Everything the Eagles did Tuesday in naming Brian Johnson the offensive coordinator was about one person, and one person only: Quarterback Jalen Hurts.
And deservedly so. Hurts was the MVP runner-up this past season, taking the Eagles to the Super Bowl, where they came one defensive stop short of beating the Kansas City Chiefs.
So Johnson was the slam-dunk choice to get the promotion from quarterbacks coach to offensive coordinator, replacing Shane Steichen, who became the Indianapolis Colts’ head coach two weeks ago.
Johnson, 36, has known Hurts since Hurts was 4 years old and Johnson was being coached by Hurts’ father, Averion, in high school.
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That’s not to say that Hurts is calling the shots. But it’s clear how important it is for the Eagles to keep Hurts happy.
And at some point, perhaps soon, the Eagles will make Hurts very happy with a contract extension averaging in the $50 million per season range.
So yes, it’s all about Hurts.
Eagles general manager Howie Roseman said as much at the NFL Scouting Combine on Tuesday, when asked what he saw in Hurts to draft him in the second round in 2020.
“You want me to get sentimental about how it was before we pay our quarterback?” Roseman said with a laugh. “It’s the nature of the business. The better thing is when you have a quarterback that’s good enough that you want to pay him.”
Roseman wouldn’t go into details about whether those contract talks are progressing, or what it’s going to cost the Eagles, other than to say this:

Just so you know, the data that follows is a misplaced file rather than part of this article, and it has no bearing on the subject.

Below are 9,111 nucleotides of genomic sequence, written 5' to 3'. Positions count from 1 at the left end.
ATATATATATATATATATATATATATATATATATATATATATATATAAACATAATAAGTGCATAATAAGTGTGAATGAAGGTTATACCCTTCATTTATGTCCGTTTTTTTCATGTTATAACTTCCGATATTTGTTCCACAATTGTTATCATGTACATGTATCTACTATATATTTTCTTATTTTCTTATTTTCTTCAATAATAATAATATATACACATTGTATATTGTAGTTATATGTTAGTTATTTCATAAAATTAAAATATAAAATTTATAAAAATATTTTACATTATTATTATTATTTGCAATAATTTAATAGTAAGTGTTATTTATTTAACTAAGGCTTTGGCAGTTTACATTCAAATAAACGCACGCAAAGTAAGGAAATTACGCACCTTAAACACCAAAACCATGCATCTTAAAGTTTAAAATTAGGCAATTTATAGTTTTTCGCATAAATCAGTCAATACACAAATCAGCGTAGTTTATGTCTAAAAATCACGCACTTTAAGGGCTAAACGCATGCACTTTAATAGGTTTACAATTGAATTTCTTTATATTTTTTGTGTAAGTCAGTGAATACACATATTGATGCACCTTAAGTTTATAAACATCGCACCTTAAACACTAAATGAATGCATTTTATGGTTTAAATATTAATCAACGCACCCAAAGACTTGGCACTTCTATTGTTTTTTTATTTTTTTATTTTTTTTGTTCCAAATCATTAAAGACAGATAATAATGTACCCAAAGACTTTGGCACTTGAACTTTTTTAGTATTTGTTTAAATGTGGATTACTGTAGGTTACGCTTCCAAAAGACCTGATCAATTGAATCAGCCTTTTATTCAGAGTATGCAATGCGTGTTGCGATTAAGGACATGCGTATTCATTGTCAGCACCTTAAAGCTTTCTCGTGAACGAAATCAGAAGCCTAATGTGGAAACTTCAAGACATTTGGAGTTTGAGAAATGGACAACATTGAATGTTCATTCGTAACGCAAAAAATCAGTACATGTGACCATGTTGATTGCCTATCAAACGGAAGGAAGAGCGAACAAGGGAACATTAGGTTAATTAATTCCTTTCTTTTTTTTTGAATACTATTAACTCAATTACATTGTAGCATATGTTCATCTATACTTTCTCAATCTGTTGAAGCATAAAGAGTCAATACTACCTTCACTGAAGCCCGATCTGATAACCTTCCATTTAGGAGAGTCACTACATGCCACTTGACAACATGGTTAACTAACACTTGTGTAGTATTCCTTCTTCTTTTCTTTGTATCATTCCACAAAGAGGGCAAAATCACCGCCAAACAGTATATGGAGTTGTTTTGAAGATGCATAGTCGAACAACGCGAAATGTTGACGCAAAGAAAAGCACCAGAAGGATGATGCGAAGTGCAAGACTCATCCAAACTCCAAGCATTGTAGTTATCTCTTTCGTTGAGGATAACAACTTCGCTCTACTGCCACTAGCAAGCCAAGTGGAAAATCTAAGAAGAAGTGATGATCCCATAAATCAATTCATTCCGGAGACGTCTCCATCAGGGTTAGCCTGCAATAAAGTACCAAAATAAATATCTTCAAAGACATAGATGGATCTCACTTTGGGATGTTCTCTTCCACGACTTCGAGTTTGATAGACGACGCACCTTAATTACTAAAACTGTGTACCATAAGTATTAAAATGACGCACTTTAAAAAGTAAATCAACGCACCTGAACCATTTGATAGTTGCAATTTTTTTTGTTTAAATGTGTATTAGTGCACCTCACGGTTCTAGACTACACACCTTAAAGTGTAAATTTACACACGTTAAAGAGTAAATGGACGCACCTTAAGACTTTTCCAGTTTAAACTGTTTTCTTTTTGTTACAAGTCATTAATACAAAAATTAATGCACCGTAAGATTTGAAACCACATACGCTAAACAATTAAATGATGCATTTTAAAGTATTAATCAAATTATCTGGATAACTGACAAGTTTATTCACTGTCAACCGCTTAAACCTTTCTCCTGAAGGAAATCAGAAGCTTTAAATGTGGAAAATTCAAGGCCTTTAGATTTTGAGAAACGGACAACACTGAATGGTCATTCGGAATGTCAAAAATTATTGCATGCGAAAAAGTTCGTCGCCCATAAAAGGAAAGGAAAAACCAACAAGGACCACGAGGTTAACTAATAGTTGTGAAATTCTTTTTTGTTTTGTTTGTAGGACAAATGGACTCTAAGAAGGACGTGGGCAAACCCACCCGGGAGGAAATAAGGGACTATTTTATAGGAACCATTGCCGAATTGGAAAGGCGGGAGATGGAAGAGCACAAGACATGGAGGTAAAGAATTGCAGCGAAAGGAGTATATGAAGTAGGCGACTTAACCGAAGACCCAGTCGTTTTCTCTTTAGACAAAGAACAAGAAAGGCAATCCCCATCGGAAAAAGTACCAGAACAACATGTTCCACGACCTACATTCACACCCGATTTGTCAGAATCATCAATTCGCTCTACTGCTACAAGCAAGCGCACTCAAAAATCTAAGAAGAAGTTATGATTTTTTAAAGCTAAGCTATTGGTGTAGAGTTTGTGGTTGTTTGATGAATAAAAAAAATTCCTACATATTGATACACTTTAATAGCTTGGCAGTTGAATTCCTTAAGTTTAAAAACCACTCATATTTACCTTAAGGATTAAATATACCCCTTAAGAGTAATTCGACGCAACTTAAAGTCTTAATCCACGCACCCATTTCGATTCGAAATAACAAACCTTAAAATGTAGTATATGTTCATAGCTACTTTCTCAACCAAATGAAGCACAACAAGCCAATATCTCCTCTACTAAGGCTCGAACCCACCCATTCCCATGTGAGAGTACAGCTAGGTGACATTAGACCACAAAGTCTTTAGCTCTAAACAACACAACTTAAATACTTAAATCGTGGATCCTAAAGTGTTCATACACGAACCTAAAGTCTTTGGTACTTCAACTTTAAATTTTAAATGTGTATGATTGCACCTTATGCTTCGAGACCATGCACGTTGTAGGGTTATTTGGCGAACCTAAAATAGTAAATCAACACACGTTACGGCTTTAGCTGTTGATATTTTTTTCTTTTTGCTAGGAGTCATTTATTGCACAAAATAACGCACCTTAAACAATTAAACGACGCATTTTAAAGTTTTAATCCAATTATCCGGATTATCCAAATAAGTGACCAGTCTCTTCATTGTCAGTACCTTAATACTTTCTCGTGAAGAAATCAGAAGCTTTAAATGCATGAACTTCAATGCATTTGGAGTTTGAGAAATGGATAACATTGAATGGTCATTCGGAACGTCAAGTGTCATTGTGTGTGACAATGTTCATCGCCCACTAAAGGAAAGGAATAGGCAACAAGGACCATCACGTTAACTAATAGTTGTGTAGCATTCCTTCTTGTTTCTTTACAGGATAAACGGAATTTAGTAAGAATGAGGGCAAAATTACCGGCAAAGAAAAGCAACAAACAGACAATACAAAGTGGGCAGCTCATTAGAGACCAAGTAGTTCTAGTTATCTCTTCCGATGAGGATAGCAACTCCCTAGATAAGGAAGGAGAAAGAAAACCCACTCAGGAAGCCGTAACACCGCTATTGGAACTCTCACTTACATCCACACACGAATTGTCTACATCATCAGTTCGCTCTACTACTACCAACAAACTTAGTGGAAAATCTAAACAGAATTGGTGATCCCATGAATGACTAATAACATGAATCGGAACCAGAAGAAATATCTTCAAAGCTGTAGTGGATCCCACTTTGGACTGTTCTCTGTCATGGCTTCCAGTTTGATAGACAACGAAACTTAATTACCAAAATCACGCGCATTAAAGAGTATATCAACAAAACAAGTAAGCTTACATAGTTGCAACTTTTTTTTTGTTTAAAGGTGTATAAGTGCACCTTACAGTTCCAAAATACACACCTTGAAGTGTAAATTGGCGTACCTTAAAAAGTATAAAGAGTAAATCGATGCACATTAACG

“You want to find a win-win solution. You want to find something that he feels really good about, and at the same time, we feel good about, and surround him with good players. He knows that. He’s a smart guy. He understands that.
“That doesn’t mean it’s not going to be a tremendous contract for him because he deserves that, too.”
This is a good place to pause because it was only four years ago when the Eagles felt the same way about Hurts’ predecessor, Carson Wentz.
The Eagles wanted to make everything about Wentz, and they paid him that way. In June 2019, the Eagles signed Wentz to a four-year deal worth as much as $128 million, with a record guarantee of $108 million.
While that’s pocket change compared to what it’ll cost to sign Hurts, it showed the Eagles’ commitment to Wentz as the franchise quarterback.
But Wentz couldn’t handle it. He bristled when Hurts was drafted in the spring of 2020. Then he had a dreadful season and was replaced by Hurts for the final 4 1/2 games.
Since then, Wentz has been traded twice before suffering the latest indignity, getting unceremoniously released by the Washington Commanders on Monday.
This wasn’t a surprise. The Commanders are saving $26 million on their salary cap by releasing Wentz. They’re pinning their hopes on Sam Howell, their fifth-round pick last spring.
It was such a fait-accompli that it only garnered one question to head coach Ron Rivera at the Combine.